ANNAPOLIS, Md. — The Maryland House of Delegates voted Friday to phase in an increase in the state’s minimum wage from $7.25 an hour to $10.10 by 2017.
The Democrat-controlled House voted 89-46 for the measure, largely along party lines. The bill would increase the minimum wage to $8.20 in January. It would rise to $9.15 in January 2016 and $10.10 in January 2017. The measure now goes to the state Senate.
Supporters said a slow economic recovery from the recession has increased the number of people who rely on minimum wage to raise families.
“To those who are deciding between keeping the lights on and putting food on their tables, I’m here to tell you help is on the way,” said Del. Dereck Davis, D-Prince George’s. “For those seeking a hand up and not a hand out, I’m here to tell you help is on the way.”
Opponents contended the measure would hurt small businesses. Fewer people will be hired under the hire wage, opponents said, particularly in jobs filled by young workers on summer jobs or when first entering the workforce.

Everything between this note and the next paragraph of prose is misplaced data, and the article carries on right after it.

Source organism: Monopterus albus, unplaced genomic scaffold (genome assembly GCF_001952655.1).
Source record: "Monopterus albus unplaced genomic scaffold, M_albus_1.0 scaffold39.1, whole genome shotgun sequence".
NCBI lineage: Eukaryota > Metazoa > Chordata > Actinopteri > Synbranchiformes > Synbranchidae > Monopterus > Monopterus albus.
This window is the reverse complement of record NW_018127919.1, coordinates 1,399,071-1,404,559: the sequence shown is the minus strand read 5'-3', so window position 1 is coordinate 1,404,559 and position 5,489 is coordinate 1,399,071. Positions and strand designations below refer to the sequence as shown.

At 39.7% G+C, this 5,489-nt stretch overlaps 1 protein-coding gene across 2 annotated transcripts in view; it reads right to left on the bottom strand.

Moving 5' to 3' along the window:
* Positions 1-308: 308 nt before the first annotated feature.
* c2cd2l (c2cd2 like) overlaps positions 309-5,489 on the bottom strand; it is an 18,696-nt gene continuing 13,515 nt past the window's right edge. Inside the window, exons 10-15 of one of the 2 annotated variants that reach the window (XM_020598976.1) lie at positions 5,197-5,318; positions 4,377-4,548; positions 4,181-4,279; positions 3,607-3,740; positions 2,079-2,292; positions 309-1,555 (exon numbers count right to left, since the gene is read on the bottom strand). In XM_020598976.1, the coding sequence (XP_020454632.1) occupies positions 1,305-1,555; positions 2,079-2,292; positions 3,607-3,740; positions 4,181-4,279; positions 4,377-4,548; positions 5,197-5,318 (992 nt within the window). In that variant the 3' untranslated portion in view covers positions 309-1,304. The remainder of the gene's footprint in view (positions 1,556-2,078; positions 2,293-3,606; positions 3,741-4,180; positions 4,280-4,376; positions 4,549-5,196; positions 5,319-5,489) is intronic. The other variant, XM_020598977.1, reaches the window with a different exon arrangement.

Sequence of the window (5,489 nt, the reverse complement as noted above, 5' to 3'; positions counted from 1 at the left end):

“This is too egregious,” Del. Ron George, R-Anne Arundel, said, referring to the amount of the increase. “This kills jobs, and it’s going to kill small business.”
The measure as amended by the House does not include an indexing for inflation that Gov. Martin O’Malley had supported for future years after 2017. The bill is a top priority of the Democratic governor this session. The House also delayed the implementation of the increase over three years. The bill initially would have put the increases in effect July 1 in each of the three years, but they will now take effect Jan. 1.
The measure keeps an exemption for restaurants and bars that make less than $250,000 a year from paying minimum wage.
The House also pulled back on a proposal that would have benefited tipped workers. The measure initially would have increased the cash wage rate for tipped workers from 50 percent to 70 percent of the minimum wage. Now, the wage for tipped workers would be frozen at $3.63 an hour. Employers would make up the difference, if employees do not make enough in tips to meet the new minimum wage rates.
The measure also does not prevent counties from raising the minimum wage higher than the state’s. Local officials in Montgomery County and Prince George’s counties in the suburbs of the nation’s capital already have voted to raise the minimum wage in those jurisdictions to $11.50 by 2017.
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